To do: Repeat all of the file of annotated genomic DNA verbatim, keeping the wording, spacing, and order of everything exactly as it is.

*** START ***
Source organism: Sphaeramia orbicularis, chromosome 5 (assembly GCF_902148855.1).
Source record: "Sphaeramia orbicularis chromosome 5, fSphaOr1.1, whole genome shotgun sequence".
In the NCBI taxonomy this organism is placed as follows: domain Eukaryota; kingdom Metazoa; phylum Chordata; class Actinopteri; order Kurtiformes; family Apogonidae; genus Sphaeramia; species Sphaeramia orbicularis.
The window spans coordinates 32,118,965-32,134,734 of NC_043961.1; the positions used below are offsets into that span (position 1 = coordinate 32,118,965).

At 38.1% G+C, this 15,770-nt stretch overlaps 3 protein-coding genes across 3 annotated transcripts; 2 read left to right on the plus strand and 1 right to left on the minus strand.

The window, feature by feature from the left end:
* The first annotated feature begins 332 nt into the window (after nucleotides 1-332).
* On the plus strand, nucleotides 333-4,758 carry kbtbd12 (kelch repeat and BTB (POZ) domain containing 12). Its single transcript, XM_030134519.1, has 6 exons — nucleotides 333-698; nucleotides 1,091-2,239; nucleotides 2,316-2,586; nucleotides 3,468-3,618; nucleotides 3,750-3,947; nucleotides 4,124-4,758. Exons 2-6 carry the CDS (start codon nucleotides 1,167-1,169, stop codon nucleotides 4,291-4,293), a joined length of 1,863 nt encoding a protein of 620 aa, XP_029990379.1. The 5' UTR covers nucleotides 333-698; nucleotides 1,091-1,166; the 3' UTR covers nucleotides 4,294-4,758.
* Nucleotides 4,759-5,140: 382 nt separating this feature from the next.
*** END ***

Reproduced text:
Source organism: Sphaeramia orbicularis, chromosome 5 (assembly GCF_902148855.1).
Source record: "Sphaeramia orbicularis chromosome 5, fSphaOr1.1, whole genome shotgun sequence".
In the NCBI taxonomy this organism is placed as follows: domain Eukaryota; kingdom Metazoa; phylum Chordata; class Actinopteri; order Kurtiformes; family Apogonidae; genus Sphaeramia; species Sphaeramia orbicularis.
The window spans coordinates 32,118,965-32,134,734 of NC_043961.1; the positions used below are offsets into that span (position 1 = coordinate 32,118,965).

At 38.1% G+C, this 15,770-nt stretch overlaps 3 protein-coding genes across 3 annotated transcripts; 2 read left to right on the plus strand and 1 right to left on the minus strand.

The window, feature by feature from the left end:
* The first annotated feature begins 332 nt into the window (after nucleotides 1-332).
* On the plus strand, nucleotides 333-4,758 carry kbtbd12 (kelch repeat and BTB (POZ) domain containing 12). Its single transcript, XM_030134519.1, has 6 exons — nucleotides 333-698; nucleotides 1,091-2,239; nucleotides 2,316-2,586; nucleotides 3,468-3,618; nucleotides 3,750-3,947; nucleotides 4,124-4,758. Exons 2-6 carry the CDS (start codon nucleotides 1,167-1,169, stop codon nucleotides 4,291-4,293), a joined length of 1,863 nt encoding a protein of 620 aa, XP_029990379.1. The 5' UTR covers nucleotides 333-698; nucleotides 1,091-1,166; the 3' UTR covers nucleotides 4,294-4,758.
* Nucleotides 4,759-5,140: 382 nt separating this feature from the next.